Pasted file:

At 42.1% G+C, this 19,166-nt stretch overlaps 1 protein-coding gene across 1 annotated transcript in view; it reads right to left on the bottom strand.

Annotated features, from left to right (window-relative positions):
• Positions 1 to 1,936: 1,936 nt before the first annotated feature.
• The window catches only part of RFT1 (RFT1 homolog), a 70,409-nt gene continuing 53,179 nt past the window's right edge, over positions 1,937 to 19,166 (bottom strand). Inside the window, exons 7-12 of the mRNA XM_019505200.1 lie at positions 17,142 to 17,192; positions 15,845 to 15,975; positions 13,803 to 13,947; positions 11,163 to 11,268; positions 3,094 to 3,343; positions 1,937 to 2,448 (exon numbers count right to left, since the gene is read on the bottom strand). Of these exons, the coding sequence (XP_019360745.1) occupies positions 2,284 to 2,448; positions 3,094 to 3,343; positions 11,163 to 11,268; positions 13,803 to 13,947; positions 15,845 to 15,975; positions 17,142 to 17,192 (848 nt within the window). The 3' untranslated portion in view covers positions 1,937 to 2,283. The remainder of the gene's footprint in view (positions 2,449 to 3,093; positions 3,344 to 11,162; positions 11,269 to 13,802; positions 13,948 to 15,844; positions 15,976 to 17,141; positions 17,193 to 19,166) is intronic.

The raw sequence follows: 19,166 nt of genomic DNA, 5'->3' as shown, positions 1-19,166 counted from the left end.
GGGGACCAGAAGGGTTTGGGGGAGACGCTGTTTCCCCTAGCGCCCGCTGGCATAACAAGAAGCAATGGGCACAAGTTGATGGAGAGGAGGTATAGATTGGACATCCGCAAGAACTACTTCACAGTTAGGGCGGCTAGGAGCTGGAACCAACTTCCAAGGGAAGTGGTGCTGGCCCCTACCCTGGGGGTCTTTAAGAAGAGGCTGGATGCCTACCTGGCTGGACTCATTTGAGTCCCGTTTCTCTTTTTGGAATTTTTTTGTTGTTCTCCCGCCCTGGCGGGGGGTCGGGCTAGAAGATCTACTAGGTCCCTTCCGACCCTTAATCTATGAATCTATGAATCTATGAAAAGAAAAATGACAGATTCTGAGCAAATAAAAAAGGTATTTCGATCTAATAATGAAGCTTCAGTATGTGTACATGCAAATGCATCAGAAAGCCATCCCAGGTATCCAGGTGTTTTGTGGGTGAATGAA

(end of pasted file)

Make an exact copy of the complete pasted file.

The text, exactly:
At 42.1% G+C, this 19,166-nt stretch overlaps 1 protein-coding gene across 1 annotated transcript in view; it reads right to left on the bottom strand.

Annotated features, from left to right (window-relative positions):
• Positions 1 to 1,936: 1,936 nt before the first annotated feature.
• The window catches only part of RFT1 (RFT1 homolog), a 70,409-nt gene continuing 53,179 nt past the window's right edge, over positions 1,937 to 19,166 (bottom strand). Inside the window, exons 7-12 of the mRNA XM_019505200.1 lie at positions 17,142 to 17,192; positions 15,845 to 15,975; positions 13,803 to 13,947; positions 11,163 to 11,268; positions 3,094 to 3,343; positions 1,937 to 2,448 (exon numbers count right to left, since the gene is read on the bottom strand). Of these exons, the coding sequence (XP_019360745.1) occupies positions 2,284 to 2,448; positions 3,094 to 3,343; positions 11,163 to 11,268; positions 13,803 to 13,947; positions 15,845 to 15,975; positions 17,142 to 17,192 (848 nt within the window). The 3' untranslated portion in view covers positions 1,937 to 2,283. The remainder of the gene's footprint in view (positions 2,449 to 3,093; positions 3,344 to 11,162; positions 11,269 to 13,802; positions 13,948 to 15,844; positions 15,976 to 17,141; positions 17,193 to 19,166) is intronic.

The raw sequence follows: 19,166 nt of genomic DNA, 5'->3' as shown, positions 1-19,166 counted from the left end.
GGGGACCAGAAGGGTTTGGGGGAGACGCTGTTTCCCCTAGCGCCCGCTGGCATAACAAGAAGCAATGGGCACAAGTTGATGGAGAGGAGGTATAGATTGGACATCCGCAAGAACTACTTCACAGTTAGGGCGGCTAGGAGCTGGAACCAACTTCCAAGGGAAGTGGTGCTGGCCCCTACCCTGGGGGTCTTTAAGAAGAGGCTGGATGCCTACCTGGCTGGACTCATTTGAGTCCCGTTTCTCTTTTTGGAATTTTTTTGTTGTTCTCCCGCCCTGGCGGGGGGTCGGGCTAGAAGATCTACTAGGTCCCTTCCGACCCTTAATCTATGAATCTATGAATCTATGAAAAGAAAAATGACAGATTCTGAGCAAATAAAAAAGGTATTTCGATCTAATAATGAAGCTTCAGTATGTGTACATGCAAATGCATCAGAAAGCCATCCCAGGTATCCAGGTGTTTTGTGGGTGAATGAA